Experts: Replace “Comfort” with “Commitment”

Over the weekend I presented at SEAK‘s National Expert Witness Conference in Chicago and the speaker following me, James Mizgala of Sidley Austin, made an excellent point. When strategizing the scope of their opinions with counsel, experts are often asked, “Are you comfortable with that?” As Mr. Mizgala stressed, “You need to set a higher standard than ‘comfort.'” An expert witness who is merely ‘comfortable,’ but not filled with conviction on a particular aspect of their testimony, will not be credible and may not survive cross-examination on that point. So beyond the simple avoidance of speech anxiety that the study focuses on, there is also the common need to avoid getting too comfortable with an attorney’s leadership and avoid the ‘hired gun’ anxiety that occurs when the words and the positions are not quite your own. Even when an answer isn’t what the attorney would want you to conclude or say in an ideal world, an opinion to which an expert can be committed will always fare better in trial.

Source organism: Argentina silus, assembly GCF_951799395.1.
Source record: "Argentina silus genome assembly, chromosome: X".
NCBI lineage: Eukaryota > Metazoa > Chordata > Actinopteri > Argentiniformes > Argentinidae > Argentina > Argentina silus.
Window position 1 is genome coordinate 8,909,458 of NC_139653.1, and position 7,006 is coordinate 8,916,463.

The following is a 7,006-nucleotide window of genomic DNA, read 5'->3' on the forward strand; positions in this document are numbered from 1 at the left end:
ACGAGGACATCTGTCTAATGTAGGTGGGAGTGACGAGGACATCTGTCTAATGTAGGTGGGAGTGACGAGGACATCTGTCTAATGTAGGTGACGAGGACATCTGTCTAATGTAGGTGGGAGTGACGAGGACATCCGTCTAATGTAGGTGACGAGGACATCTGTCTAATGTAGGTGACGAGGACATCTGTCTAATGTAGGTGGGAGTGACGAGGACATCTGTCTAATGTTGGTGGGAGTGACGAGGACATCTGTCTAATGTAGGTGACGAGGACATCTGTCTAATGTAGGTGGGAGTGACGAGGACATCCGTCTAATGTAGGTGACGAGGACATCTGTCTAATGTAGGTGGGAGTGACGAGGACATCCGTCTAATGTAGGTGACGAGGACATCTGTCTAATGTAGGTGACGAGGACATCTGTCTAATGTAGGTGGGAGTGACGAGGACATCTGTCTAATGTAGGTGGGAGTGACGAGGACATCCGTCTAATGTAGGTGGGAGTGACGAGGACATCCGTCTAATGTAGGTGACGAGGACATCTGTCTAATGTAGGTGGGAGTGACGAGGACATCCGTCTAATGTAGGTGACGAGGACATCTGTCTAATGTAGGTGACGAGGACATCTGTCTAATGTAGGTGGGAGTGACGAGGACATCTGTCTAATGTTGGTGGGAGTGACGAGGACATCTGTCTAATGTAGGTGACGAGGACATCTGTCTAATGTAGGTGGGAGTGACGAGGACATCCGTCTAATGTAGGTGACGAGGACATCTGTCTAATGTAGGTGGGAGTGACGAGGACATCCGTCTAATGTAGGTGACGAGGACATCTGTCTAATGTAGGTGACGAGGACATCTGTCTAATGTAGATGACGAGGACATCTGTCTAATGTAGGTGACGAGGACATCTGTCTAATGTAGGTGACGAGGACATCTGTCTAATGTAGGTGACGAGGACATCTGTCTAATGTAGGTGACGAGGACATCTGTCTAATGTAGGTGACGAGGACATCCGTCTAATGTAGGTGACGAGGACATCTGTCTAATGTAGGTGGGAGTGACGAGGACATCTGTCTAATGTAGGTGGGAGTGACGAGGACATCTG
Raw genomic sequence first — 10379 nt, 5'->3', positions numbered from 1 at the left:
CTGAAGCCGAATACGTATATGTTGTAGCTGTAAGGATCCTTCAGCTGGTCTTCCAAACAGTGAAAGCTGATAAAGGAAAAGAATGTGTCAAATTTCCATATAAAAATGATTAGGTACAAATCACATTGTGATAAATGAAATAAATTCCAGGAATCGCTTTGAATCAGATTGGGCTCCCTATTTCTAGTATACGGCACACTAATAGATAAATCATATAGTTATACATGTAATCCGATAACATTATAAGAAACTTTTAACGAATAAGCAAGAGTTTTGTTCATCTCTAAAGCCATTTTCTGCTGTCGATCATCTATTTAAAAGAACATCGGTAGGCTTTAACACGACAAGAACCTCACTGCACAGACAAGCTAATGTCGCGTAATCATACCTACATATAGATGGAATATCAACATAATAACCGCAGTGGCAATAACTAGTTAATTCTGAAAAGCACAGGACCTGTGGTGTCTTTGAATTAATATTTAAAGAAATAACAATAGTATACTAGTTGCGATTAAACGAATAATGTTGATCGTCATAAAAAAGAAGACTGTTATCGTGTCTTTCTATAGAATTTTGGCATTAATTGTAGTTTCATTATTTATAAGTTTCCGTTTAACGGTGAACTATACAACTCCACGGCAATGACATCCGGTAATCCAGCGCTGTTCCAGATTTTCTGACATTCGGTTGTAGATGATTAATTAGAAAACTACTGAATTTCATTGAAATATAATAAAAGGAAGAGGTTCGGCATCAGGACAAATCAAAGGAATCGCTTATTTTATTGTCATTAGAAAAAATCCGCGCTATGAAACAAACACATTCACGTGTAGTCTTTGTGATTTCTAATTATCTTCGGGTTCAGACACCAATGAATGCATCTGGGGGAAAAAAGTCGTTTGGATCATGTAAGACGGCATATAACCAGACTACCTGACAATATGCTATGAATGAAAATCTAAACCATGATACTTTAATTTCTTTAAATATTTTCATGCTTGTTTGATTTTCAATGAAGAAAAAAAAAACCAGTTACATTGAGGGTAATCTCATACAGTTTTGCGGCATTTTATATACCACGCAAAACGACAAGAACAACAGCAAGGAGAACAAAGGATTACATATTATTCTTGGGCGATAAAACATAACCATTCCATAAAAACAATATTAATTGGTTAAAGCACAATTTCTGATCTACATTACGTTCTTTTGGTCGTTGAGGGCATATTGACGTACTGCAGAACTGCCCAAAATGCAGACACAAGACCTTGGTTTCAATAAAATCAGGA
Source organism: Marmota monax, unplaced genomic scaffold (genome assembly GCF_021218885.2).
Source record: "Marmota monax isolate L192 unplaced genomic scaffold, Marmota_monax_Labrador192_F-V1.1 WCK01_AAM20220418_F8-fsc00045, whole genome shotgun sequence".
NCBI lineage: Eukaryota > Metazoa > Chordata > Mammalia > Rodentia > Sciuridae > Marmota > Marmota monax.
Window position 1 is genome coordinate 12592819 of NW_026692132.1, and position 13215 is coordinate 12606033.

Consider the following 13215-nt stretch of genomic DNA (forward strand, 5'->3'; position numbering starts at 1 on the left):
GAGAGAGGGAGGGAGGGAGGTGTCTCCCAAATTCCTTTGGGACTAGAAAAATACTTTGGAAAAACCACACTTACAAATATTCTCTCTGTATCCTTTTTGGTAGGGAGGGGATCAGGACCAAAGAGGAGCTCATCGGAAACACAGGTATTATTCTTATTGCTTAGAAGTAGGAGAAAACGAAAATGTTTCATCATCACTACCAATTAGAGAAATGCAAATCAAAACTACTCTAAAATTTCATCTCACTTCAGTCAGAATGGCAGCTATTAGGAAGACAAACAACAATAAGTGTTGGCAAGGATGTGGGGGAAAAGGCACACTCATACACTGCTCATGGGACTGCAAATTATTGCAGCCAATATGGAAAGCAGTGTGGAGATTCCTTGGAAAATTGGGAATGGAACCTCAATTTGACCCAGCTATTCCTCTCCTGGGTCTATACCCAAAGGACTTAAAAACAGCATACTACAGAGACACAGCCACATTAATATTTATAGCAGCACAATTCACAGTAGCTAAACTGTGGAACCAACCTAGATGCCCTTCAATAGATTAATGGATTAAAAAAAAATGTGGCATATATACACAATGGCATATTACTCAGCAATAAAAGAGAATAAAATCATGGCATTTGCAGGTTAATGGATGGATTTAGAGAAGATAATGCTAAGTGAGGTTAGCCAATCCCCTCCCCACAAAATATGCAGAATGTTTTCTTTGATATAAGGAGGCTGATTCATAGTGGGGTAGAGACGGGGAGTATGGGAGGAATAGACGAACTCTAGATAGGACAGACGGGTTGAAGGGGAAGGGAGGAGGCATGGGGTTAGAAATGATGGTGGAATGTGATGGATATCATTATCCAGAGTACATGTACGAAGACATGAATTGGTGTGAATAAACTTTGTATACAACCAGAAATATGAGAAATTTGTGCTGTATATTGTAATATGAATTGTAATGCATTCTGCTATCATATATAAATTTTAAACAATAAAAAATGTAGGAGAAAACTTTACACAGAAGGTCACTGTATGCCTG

Party Witnesses: Let a Little Anger In

The events leading to trial can produce a lot of anger, and as I’ve written before, you don’t want to risk breaking the identification that jurors have with the witness by giving full rein to an angry, emotional, or adversarial response. But that doesn’t mean that the witness needs to appear cool or disinterested either. When a party has either been wronged or has been wrongly accused, it is only natural for a little anger to attach to that condition and jurors won’t be shocked to see it as long as three conditions are met. One, the anger should be directed at the circumstances and not the personalities, the process, or the jury. Two, the anger should be measured and rational so jurors appreciate it as well. And three, the witness must remain in control and focused on helping jurors understand what they need to understand. In that context, the physical symptoms of stress that accompany the testimony can be appropriately reframed as something else like righteous indignation, as long as it isn’t too righteous or too indignant.

Ultimately, witness testimony is not a case where “All the witness has to fear is fear itself.” Witnesses should fear communicating disrespect or a lack of control, but also need to fear being blasé, inattentive or disconnected. Stress can be a friend if you’re able to see it as your body’s way of keeping you engaged and ready for battle.


Other Posts on Witness Preparation: 


Jamieson, J. P., Nock, M. K., & Mendes, W. B. (2013). Changing the Conceptualization of Stress in Social Anxiety Disorder Affective and Physiological Consequences. Clinical Psychological Science.

Image Credit: 123rf.com, used under license (edited by Jason Bullinger, Persuasion Strategies)